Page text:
She informed the hospital that SHE was the power of attorney, that Al had no family – when in fact he had a son, a grandson, nieces and nephews, all who loved him very much and had been systematically shoved out of his life over the years. It turns out – trying to make a very long story short – that she never had power of attorney. The hospital had, on HER orders, taken away his medication and put him on comfort care, as he wanted to die with dignity and on his own. She had him sign an agreement of “his wishes” on Thursday morning, against the express orders of his grandson. After he passed away, still unwilling to come to see the family in person, she produced a very unprofessional will, in which we see that Al disinherited his entire family, and left everything to this woman. Her words to his grandson when he was able to get in touch with her? “I’m unhappy too! How am I going to pay the mortgage?” SERIOUSLY? When we finally had a family conversation with her on the telephone – all on speaker – we asked her about his personal effects (meaning his war medals, his family photos, etc. – we don’t CARE about money, unlike this viper), her instantaneous come back, “It’s ALL mine, he left it to me!” Wow. Just wow. At that point she started pointing fingers at my husband saying that it was HIS responsibility to claim the remains and with the unspoken implication, to pay for the cremation and all other end of life expenses. Um, no. He has a family plot in which his ashes can be placed with the rest of his family, but she gets everything? She can have the expenses too. You see, we don’t care how she is going to pay the mortgage, or deal with the hospital bills. She wanted it, she gets it.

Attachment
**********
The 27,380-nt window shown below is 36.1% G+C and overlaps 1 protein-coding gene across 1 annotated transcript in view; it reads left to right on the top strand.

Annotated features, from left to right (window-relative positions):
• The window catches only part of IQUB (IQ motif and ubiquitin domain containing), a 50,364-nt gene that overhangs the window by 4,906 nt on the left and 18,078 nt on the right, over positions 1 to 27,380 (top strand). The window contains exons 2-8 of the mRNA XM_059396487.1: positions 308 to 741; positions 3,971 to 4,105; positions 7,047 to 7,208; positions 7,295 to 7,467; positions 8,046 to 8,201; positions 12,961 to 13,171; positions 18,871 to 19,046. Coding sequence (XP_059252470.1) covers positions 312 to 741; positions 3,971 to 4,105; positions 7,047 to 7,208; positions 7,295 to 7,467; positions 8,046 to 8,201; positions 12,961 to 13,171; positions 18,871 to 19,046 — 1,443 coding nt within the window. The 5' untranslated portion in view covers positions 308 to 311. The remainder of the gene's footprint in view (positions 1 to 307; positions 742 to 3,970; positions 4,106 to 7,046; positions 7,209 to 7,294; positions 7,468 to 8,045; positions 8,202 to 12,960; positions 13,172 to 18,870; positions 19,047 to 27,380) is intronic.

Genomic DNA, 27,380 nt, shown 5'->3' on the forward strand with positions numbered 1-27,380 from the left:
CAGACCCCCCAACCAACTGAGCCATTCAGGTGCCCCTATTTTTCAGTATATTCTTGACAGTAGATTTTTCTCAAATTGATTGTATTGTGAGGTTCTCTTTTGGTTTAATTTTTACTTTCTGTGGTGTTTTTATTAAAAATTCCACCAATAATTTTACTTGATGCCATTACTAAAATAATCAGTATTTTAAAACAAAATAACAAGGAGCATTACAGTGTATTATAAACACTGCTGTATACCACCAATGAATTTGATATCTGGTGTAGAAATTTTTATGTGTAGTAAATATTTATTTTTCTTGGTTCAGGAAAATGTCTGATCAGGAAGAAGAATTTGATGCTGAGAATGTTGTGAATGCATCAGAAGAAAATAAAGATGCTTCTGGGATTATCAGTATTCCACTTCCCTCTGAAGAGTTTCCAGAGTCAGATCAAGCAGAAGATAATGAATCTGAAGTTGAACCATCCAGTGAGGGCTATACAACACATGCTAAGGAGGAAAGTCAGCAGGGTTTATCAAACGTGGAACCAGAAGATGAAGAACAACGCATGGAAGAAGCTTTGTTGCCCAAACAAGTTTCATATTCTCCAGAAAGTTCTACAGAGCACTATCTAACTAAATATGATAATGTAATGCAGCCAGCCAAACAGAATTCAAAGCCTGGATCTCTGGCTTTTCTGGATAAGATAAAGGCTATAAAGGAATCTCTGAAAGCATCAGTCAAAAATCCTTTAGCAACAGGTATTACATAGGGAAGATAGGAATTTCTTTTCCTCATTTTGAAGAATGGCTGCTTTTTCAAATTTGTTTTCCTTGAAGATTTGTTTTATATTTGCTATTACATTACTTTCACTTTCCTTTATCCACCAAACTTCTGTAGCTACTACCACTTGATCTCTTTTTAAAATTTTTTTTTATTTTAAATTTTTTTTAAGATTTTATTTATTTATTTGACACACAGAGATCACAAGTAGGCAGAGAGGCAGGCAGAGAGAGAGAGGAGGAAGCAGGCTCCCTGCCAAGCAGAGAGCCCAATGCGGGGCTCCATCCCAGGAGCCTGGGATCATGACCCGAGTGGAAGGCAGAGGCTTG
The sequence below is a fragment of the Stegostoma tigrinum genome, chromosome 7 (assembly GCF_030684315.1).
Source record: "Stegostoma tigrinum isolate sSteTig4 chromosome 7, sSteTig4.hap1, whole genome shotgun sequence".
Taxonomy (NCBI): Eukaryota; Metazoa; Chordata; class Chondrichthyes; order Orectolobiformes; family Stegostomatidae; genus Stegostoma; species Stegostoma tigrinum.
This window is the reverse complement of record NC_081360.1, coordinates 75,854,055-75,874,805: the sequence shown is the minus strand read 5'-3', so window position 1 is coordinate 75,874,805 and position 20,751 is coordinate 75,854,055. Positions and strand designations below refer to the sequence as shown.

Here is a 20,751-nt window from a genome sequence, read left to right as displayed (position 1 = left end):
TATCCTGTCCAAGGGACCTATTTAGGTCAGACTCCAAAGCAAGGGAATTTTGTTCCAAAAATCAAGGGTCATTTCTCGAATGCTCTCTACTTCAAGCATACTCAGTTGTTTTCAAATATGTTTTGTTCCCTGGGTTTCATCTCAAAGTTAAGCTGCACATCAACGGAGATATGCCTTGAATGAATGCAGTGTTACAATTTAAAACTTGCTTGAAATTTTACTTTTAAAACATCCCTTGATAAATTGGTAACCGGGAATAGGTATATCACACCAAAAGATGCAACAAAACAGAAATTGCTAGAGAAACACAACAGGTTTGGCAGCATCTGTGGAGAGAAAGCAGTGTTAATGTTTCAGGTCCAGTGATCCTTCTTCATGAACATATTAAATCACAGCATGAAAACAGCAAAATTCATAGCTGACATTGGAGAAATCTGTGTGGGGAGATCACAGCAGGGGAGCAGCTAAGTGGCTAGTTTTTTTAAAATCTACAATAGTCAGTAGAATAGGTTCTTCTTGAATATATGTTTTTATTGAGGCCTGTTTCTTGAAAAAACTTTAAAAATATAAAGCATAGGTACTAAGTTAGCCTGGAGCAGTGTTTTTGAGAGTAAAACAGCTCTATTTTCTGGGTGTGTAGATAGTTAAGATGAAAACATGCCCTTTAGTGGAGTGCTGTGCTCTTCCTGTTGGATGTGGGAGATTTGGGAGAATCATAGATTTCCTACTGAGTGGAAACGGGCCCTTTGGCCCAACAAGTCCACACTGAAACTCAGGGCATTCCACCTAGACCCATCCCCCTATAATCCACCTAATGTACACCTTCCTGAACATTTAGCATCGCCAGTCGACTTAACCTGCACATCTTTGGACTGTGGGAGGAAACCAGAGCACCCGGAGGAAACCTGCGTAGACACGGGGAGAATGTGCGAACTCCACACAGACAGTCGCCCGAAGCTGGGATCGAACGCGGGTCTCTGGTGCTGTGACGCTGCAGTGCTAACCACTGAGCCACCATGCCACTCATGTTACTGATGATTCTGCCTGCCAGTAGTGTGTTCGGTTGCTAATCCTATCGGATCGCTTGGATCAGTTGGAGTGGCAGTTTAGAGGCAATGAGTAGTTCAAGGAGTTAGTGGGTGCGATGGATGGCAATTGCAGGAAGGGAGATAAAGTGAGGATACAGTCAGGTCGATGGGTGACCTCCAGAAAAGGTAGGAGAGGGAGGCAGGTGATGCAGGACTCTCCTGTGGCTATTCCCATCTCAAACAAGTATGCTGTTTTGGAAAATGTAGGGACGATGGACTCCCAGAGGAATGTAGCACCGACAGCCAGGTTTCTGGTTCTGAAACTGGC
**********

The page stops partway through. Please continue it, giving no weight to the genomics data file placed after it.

We have learned a few things from this . . .